People have asked me about this and there are probably a few. I read Brideshead Revisited and Rebecca and Jane Eyre and those sorts of things at university. But I think my interest in the big house mainly comes from childhood reading. It’s The Secret Garden more than Brideshead.
There’s a series of books called The Children of Green Knowe by a writer called Lucy M Boston, which are all set in one house, where a child meets children from the past. Also books by Edith Nesbit—there’s one called The Enchanted Castle, which I really loved, which is about children discovering an empty house. So I suspect it came more from that than the tradition of classic big house novels. It’s maybe why I started with child characters as well.
What about the theatrical element of the novel—have you had much experience with theatre?
I was in a few plays at school and at university, but I think it was more that I was thinking about the people in big houses, and what they might be up to. I was really interested in expected roles. If you're a boy, you're expected to do this. If you’re a girl, you’re expected to do that. Everyone has an allocated slot that they're going to be fitted into. And the theatre, in that context, gives them a way of trying out alternate roles.
If you look at women's magazines in the 1910s and 20s, there are often amazing photos of people doing theatricals on the lawns of big houses. It seemed to be something you did at a weekend party, so it fitted quite nicely in that way too. And also children, I think, do it quite a lot. I mean, my sister and I did. We were always putting on plays. I had a cardboard theatre that I made out of a box.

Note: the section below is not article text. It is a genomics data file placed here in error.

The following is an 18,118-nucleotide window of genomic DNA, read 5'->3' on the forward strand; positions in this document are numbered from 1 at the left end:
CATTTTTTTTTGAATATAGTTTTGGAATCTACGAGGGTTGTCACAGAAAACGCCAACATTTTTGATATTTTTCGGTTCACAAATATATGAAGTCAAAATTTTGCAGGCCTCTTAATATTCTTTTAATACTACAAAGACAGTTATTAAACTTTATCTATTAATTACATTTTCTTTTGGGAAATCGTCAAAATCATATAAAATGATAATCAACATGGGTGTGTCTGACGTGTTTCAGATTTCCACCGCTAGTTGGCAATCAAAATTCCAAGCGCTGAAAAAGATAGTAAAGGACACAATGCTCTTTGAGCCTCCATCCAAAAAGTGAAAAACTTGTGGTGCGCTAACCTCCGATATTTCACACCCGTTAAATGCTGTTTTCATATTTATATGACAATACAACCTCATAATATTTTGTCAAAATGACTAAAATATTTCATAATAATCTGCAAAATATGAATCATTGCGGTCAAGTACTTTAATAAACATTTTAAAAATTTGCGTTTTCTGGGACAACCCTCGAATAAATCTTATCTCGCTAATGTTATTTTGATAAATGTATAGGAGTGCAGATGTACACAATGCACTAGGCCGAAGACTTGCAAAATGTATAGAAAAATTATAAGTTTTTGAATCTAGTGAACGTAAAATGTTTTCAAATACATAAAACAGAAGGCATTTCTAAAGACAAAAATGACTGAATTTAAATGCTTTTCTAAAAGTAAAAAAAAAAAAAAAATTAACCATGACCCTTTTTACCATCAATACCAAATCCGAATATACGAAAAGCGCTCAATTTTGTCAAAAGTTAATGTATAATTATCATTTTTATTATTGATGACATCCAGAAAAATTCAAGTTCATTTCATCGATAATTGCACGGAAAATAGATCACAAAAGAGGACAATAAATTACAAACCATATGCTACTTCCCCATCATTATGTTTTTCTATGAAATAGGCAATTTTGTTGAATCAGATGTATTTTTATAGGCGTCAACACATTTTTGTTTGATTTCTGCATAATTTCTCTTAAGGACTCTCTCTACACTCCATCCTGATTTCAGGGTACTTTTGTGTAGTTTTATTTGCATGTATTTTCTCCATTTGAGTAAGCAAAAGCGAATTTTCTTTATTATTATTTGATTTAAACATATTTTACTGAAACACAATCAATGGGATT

Sibling relationships drive the plot in this novel. Did having a sister help with that?
I struggle to find the origins of the novel, but it did start with Cristabel and Flossie [the two sisters]. I don’t know if I even had names in the beginning, but yes, I wanted to write about sisters. I thought it would be interesting to look at two women who have grown up in that big house environment.
I had an idea of a crotchety old lady living in a decaying house. And I started off writing it as if it were in the present day. So somebody finds the manor house and there's this grumpy old lady and she tells a story and blah, blah, blah. Eventually I got rid of all the contemporary stuff and just went to the past. We meet the old lady as a child, and that was Cristabel, and then I went from there. As soon as I had the idea, I started to draw a family tree and that just felt like so much fun. More like play than work.
The beginning is sort of lost to the mists of time. I started writing the book just before I got pregnant with my daughter and she's now 10 years old, so I can date it easily that way. When I had the idea for the novel, I knew that I’d always worked best in an educational environment, so I signed up to do a creative writing PhD at Goldsmiths. I like someone to give me deadlines and feedback.